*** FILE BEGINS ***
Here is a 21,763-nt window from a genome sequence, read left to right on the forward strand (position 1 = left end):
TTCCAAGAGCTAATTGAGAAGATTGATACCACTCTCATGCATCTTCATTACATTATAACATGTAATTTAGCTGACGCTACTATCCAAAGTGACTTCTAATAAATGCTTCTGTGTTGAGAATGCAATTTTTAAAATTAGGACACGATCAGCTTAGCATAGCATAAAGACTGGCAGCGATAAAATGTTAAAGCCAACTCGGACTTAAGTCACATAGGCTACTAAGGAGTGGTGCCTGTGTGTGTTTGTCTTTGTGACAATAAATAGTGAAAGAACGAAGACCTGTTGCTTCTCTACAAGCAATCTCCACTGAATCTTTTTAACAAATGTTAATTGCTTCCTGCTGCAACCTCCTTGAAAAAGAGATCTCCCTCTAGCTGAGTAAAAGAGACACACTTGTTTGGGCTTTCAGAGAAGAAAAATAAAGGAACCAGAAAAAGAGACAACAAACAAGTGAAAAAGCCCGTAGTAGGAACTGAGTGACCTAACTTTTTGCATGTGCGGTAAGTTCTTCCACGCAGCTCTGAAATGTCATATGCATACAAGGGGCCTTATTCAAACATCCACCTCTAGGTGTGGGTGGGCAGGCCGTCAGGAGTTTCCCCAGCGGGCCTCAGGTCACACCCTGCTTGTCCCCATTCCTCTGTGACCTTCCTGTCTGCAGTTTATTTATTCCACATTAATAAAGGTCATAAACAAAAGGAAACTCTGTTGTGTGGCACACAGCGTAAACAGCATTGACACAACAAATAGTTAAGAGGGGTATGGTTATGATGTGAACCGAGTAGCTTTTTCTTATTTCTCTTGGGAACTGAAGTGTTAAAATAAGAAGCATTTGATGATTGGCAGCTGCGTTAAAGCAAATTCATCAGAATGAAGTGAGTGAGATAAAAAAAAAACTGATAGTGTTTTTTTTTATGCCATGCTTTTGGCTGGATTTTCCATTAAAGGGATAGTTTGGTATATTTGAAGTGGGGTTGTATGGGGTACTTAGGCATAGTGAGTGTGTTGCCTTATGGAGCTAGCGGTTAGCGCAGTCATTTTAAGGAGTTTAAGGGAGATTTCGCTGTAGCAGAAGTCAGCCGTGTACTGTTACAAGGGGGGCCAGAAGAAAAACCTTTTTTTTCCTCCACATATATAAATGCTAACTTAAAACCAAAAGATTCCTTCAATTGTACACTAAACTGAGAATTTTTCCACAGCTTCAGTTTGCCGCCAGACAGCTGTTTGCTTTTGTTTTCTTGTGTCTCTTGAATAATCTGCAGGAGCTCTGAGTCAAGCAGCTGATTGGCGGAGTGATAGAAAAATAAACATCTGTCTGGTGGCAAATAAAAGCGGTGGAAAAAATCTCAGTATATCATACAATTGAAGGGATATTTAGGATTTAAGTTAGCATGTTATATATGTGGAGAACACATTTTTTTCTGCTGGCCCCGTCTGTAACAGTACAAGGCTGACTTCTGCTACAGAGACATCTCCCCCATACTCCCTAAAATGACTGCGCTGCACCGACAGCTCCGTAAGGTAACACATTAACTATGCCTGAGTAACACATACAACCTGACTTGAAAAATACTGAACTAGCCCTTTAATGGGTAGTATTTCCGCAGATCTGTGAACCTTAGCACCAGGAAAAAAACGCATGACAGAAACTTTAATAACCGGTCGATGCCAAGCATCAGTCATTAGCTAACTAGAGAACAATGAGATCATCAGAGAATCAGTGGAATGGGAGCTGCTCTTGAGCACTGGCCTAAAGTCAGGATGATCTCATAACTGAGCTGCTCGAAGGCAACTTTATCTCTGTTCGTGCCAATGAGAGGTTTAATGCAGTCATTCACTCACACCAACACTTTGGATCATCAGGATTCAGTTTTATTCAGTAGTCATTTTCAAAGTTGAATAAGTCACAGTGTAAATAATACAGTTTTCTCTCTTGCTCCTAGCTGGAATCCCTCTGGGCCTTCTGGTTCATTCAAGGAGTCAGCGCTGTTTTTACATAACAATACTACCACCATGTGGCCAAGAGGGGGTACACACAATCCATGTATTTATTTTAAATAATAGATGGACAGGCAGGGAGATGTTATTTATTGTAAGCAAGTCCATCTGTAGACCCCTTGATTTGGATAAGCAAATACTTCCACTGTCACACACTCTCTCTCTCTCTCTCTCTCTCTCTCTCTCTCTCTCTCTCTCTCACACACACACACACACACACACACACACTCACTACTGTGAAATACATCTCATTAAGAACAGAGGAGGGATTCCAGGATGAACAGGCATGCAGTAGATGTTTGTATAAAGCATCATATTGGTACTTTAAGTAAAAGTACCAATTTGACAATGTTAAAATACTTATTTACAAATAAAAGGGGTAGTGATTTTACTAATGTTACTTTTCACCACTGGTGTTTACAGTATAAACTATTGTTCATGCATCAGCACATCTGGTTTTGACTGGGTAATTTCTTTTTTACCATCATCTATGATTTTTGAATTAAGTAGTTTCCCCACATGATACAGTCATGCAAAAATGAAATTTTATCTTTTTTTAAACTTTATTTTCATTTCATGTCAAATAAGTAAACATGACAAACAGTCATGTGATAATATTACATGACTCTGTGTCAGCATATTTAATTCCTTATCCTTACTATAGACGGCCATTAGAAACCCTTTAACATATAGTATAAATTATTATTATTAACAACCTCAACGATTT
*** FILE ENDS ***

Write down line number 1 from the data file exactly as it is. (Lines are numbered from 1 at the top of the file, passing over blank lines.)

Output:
Here is a 21,763-nt window from a genome sequence, read left to right on the forward strand (position 1 = left end):